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Deuteronomy 29:1–29 (LEB)

Covenant Renewal, Oaths, Restoration, Charges to the Nation

29 These are the words of the covenant that Yahweh commanded Moses to make with the Israelites in the land of Moab besides the covenant that he made with them at Horeb.

And Moses summoned all of Israel and said to them, “You saw all that Yahweh did before your eyes in the land of Egypt and to Pharaoh and to all his servants and to all his land; that is, the great trials that your eyes saw, and those great signs and wonders. But Yahweh has not given to you a heart to understand, or eyes to see, or ears to hear, even to this day. And I have led you forty years in the desert; your clothes have not worn out on you, and your sandal has not worn out on your foot. You have not eaten bread, and you have not drunk wine and strong drink, so that you may know that I am Yahweh your God. And when you came to this place then Sihon the king of Heshbon, and Og the king of Bashan, came out to meet you for battle, and we defeated them. And we took their land and gave it as an inheritance to the Reubenites and to the Gadites and to the half-tribe of Manasseh. And you must diligently observe the words of this covenant, so that you may succeed in all that you do.

10 “You are standing today, all of you, before Yahweh your God, your leaders, your tribes, your elders, and your officials, all the men of Israel, 11 your little children, your women and your aliens who are in the midst of your camp, from the choppers of your wood to the drawers of your water, 12 in order for you to enter into the covenant of Yahweh your God, and into his oath that Yahweh your God is making with you today, 13 in order to establish you today to himself as a people and so that he may be for you as God, just as he promised to you and just as he swore to your ancestors, to Abraham, to Isaac, and to Jacob.

14 “Now I am not making this covenant and this oath with you alone. 15 But with whoever is standing here with us today before Yahweh our God, and with whoever is not standing here with us today. 16 For you know how we lived in the land of Egypt and how we traveled through the midst of the nations that you traveled through. 17 And you have seen their detestable things and their idols of wood and stone, silver, and gold that were among them, 18 so that there is not among you a man or a woman or a clan or a tribe whose heart turns today from being with Yahweh our God to go to serve the gods of these nations, so that there is not among you a root sprouting poison and wormwood. 19 And then when he hears the words of this oath, then he will assure himself in his heart, saying,Safety shall be mine even though I go in the stubbornness of my heart,’ thereby destroying the well-watered land along with the parched. 20 Yahweh will not be willing to forgive him, for by then the anger of Yahweh will smoke, and his passion against that man and all the curses written in this scroll will descend on him, and Yahweh will blot out his name from under heaven. 21 And Yahweh will single him out for calamity out of all the tribes of Israel, according to all the curses of the covenant written in the scroll of this law.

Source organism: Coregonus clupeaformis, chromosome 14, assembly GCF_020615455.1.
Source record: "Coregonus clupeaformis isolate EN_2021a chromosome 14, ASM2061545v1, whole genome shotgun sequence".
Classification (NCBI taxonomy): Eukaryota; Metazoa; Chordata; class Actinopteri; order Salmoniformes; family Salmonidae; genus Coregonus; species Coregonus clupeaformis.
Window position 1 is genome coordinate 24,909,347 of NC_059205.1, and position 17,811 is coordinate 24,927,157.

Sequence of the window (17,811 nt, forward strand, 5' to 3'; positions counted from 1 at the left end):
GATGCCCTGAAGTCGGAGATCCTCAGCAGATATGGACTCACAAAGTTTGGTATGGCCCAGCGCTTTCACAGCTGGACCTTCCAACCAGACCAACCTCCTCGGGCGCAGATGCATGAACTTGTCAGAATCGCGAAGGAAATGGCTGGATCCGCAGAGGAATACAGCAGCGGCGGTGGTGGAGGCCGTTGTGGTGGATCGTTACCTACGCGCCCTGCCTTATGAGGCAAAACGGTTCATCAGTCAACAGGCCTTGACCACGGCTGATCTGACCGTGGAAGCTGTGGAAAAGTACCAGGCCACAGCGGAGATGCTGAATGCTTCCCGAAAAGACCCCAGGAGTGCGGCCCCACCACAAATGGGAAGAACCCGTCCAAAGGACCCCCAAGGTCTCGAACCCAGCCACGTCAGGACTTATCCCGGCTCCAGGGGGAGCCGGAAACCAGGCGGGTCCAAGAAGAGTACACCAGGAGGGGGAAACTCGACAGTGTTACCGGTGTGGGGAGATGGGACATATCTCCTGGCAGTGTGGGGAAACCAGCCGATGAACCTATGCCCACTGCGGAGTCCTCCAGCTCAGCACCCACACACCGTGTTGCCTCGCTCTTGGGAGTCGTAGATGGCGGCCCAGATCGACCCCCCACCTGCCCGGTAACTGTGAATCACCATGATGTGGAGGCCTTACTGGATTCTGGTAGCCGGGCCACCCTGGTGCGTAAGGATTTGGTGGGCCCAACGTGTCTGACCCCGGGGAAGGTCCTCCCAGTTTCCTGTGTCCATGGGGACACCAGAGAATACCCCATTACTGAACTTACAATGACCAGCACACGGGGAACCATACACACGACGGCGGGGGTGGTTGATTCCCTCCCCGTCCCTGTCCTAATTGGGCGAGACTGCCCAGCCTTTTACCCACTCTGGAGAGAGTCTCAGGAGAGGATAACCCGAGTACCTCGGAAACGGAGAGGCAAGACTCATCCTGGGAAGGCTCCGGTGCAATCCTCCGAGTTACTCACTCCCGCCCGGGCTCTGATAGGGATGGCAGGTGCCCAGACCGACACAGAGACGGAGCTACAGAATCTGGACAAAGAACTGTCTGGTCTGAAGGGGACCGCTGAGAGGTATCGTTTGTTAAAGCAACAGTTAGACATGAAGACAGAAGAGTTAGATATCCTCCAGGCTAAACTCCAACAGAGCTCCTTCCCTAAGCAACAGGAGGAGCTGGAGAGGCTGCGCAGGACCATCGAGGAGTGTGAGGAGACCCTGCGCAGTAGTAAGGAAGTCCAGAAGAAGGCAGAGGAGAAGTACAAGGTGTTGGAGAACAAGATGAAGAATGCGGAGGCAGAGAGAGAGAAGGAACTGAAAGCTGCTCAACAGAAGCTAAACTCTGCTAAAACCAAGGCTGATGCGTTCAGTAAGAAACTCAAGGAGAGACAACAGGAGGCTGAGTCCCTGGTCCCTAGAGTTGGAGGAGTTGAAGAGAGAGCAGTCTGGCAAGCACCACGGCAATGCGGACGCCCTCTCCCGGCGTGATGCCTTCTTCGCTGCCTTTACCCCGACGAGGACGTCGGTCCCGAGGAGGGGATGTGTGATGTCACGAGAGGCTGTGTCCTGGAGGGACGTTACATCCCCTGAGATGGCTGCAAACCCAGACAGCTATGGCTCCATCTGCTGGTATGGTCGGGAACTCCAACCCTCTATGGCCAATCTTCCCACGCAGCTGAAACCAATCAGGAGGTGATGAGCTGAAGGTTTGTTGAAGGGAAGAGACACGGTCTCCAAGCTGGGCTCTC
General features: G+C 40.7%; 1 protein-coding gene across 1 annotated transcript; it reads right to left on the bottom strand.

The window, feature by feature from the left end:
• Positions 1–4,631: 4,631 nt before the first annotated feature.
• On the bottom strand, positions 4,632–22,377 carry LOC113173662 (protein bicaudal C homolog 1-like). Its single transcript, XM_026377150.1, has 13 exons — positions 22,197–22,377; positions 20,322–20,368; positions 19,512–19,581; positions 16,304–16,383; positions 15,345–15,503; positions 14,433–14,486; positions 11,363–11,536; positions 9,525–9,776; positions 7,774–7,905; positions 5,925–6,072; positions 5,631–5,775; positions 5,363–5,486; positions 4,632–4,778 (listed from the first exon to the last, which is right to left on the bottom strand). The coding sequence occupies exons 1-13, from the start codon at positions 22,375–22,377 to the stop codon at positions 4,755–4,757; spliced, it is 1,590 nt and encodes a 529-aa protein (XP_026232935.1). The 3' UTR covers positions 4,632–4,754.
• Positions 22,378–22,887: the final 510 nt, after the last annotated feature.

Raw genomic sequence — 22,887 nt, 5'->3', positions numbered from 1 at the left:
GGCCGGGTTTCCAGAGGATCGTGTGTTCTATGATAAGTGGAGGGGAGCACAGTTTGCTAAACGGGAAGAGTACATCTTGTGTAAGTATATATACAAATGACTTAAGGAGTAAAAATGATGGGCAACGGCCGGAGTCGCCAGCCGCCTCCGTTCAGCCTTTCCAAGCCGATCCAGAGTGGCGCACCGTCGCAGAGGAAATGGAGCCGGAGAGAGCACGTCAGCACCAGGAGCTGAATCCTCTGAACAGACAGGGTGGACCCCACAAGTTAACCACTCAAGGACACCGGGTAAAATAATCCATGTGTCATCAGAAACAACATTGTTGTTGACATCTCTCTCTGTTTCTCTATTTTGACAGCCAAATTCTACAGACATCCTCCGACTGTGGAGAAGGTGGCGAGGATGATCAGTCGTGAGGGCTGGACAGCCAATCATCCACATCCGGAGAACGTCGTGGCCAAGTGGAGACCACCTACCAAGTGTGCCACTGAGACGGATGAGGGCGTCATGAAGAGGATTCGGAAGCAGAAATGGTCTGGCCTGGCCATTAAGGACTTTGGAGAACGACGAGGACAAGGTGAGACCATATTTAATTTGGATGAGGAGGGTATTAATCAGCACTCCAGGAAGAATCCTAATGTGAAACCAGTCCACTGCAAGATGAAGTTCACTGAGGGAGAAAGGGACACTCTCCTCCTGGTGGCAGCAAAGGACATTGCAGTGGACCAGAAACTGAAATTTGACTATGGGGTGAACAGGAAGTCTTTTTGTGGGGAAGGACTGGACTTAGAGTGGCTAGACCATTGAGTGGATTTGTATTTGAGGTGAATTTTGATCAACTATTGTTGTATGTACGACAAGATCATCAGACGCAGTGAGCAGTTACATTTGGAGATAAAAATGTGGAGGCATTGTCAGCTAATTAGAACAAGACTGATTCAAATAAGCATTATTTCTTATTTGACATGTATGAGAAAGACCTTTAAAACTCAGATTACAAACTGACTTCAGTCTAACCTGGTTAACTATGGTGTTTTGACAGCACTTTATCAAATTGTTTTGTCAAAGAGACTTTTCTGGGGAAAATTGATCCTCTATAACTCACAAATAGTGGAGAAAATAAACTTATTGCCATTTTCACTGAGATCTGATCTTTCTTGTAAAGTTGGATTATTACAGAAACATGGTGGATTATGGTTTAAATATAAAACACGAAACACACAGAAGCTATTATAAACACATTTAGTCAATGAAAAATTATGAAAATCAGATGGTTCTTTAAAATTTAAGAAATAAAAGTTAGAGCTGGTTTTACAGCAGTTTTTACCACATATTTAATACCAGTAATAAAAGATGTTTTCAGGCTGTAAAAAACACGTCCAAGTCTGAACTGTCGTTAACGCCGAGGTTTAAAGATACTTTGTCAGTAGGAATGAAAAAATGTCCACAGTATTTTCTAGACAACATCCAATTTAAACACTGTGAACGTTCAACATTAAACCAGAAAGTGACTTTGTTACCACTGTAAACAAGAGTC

22 “And the next generation, that is, your children who will rise up after you, and the foreigner who will come from a distant land, when they will see the plagues of that land and its diseases that Yahweh has inflicted upon it, will say, 23 ‘All its land is brimstone and salt left by fire, none of its land will be sown, and it will not make plants sprout out and it will not grow any vegetation; it is as the destruction of Sodom and Gomorrah, Adman and Zeboiim, which Yahweh overturned in his anger and in his wrath.’ 24 And all the nations will say, ‘Why has Yahweh done such a thing to this land? What caused the fierceness of this great anger?’ 25 And they will say,It is because they abandoned the covenant of Yahweh, the God of their ancestors, which he made with them when he brought them out from the land of Egypt. 26 And they went and served other gods and bowed down to them, gods whom they did not know them and he had not allotted to them. 27 So the anger of Yahweh was kindled against that land to bring upon it all the curses written in this scroll, 28 and Yahweh uprooted them from their land in anger and in wrath and in great fury, and he cast them into another land, just as it is today.’

29 “The hidden things belong to Yahweh our God, but the revealed things belong to us to know and to our children forever, in order to do all the words of this law.”

2 Corinthians 7:8–16 (LEB)

For if indeed I grieved you by my letter, I do not regret it. Even if I did regret it (I see that that letter grieved you, even though for a short time), now I rejoice, not that you were grieved, but that you were grieved to repentance. For you were grieved according to the will of God, so that you suffered loss in no way through us. 10 For grief according to the will of God brings about a repentance leading to salvation, not to be regretted, but worldly grief brings about death. 11 For behold how much diligence this very thing, being grieved according to the will of God, has brought about in you: what defense of yourselves, what indignation, what fear, what longing, what zeal, what punishment! In everything you have demonstrated yourselves to be innocent in this matter. 12 Consequently, even if I wrote to you, it was not because of the one who did wrong or because of the one who had been wronged, but in order that your diligence on our behalf might be revealed to you before God. 13 Because of this we have been encouraged, and in addition to our encouragement, we rejoiced much more over the joy of Titus, because his spirit had been refreshed by all of you. 14 For if I have boasted anything to him about you, I have not been put to shame, but as I have spoken everything to you in truth, thus also our boasting to Titus has proven to be true. 15 And his affection for you is all the more when he​ remembers the obedience of all of you as you welcomed him with fear and trembling. 16 I rejoice, because in everything I am completely confident in you.